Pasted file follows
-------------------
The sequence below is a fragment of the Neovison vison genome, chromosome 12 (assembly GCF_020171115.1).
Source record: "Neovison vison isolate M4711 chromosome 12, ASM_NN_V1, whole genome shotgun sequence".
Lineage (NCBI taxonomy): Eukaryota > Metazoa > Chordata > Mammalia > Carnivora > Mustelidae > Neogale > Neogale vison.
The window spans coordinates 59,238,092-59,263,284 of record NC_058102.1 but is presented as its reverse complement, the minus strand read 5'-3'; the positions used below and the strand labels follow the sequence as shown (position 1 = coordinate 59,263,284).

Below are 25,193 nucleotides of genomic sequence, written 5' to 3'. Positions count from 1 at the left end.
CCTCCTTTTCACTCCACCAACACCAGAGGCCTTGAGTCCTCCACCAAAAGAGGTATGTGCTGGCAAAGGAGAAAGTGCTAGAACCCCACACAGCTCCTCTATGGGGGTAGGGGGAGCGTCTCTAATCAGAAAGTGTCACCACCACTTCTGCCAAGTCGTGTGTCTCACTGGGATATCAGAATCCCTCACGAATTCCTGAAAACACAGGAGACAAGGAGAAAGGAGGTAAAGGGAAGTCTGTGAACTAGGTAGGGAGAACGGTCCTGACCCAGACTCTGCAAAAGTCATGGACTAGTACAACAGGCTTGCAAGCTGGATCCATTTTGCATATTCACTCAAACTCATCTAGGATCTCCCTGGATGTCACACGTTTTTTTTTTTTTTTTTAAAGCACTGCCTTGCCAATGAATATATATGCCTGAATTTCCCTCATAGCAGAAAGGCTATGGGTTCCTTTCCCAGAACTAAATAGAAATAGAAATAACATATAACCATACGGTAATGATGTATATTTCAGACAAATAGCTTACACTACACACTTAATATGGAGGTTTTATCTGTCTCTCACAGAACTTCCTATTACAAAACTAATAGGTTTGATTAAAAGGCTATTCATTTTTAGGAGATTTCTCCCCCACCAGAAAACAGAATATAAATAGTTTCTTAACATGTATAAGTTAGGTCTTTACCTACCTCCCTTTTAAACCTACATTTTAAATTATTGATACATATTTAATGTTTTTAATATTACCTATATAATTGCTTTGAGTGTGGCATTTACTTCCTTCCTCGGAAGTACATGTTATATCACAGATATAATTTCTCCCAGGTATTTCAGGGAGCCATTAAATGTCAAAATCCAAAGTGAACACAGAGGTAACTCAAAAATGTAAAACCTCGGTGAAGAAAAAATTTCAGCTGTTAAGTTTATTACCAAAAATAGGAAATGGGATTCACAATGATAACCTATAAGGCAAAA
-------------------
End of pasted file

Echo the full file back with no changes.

The sequence below is a fragment of the Neovison vison genome, chromosome 12 (assembly GCF_020171115.1).
Source record: "Neovison vison isolate M4711 chromosome 12, ASM_NN_V1, whole genome shotgun sequence".
Lineage (NCBI taxonomy): Eukaryota > Metazoa > Chordata > Mammalia > Carnivora > Mustelidae > Neogale > Neogale vison.
The window spans coordinates 59,238,092-59,263,284 of record NC_058102.1 but is presented as its reverse complement, the minus strand read 5'-3'; the positions used below and the strand labels follow the sequence as shown (position 1 = coordinate 59,263,284).

Below are 25,193 nucleotides of genomic sequence, written 5' to 3'. Positions count from 1 at the left end.
CCTCCTTTTCACTCCACCAACACCAGAGGCCTTGAGTCCTCCACCAAAAGAGGTATGTGCTGGCAAAGGAGAAAGTGCTAGAACCCCACACAGCTCCTCTATGGGGGTAGGGGGAGCGTCTCTAATCAGAAAGTGTCACCACCACTTCTGCCAAGTCGTGTGTCTCACTGGGATATCAGAATCCCTCACGAATTCCTGAAAACACAGGAGACAAGGAGAAAGGAGGTAAAGGGAAGTCTGTGAACTAGGTAGGGAGAACGGTCCTGACCCAGACTCTGCAAAAGTCATGGACTAGTACAACAGGCTTGCAAGCTGGATCCATTTTGCATATTCACTCAAACTCATCTAGGATCTCCCTGGATGTCACACGTTTTTTTTTTTTTTTTTAAAGCACTGCCTTGCCAATGAATATATATGCCTGAATTTCCCTCATAGCAGAAAGGCTATGGGTTCCTTTCCCAGAACTAAATAGAAATAGAAATAACATATAACCATACGGTAATGATGTATATTTCAGACAAATAGCTTACACTACACACTTAATATGGAGGTTTTATCTGTCTCTCACAGAACTTCCTATTACAAAACTAATAGGTTTGATTAAAAGGCTATTCATTTTTAGGAGATTTCTCCCCCACCAGAAAACAGAATATAAATAGTTTCTTAACATGTATAAGTTAGGTCTTTACCTACCTCCCTTTTAAACCTACATTTTAAATTATTGATACATATTTAATGTTTTTAATATTACCTATATAATTGCTTTGAGTGTGGCATTTACTTCCTTCCTCGGAAGTACATGTTATATCACAGATATAATTTCTCCCAGGTATTTCAGGGAGCCATTAAATGTCAAAATCCAAAGTGAACACAGAGGTAACTCAAAAATGTAAAACCTCGGTGAAGAAAAAATTTCAGCTGTTAAGTTTATTACCAAAAATAGGAAATGGGATTCACAATGATAACCTATAAGGCAAAA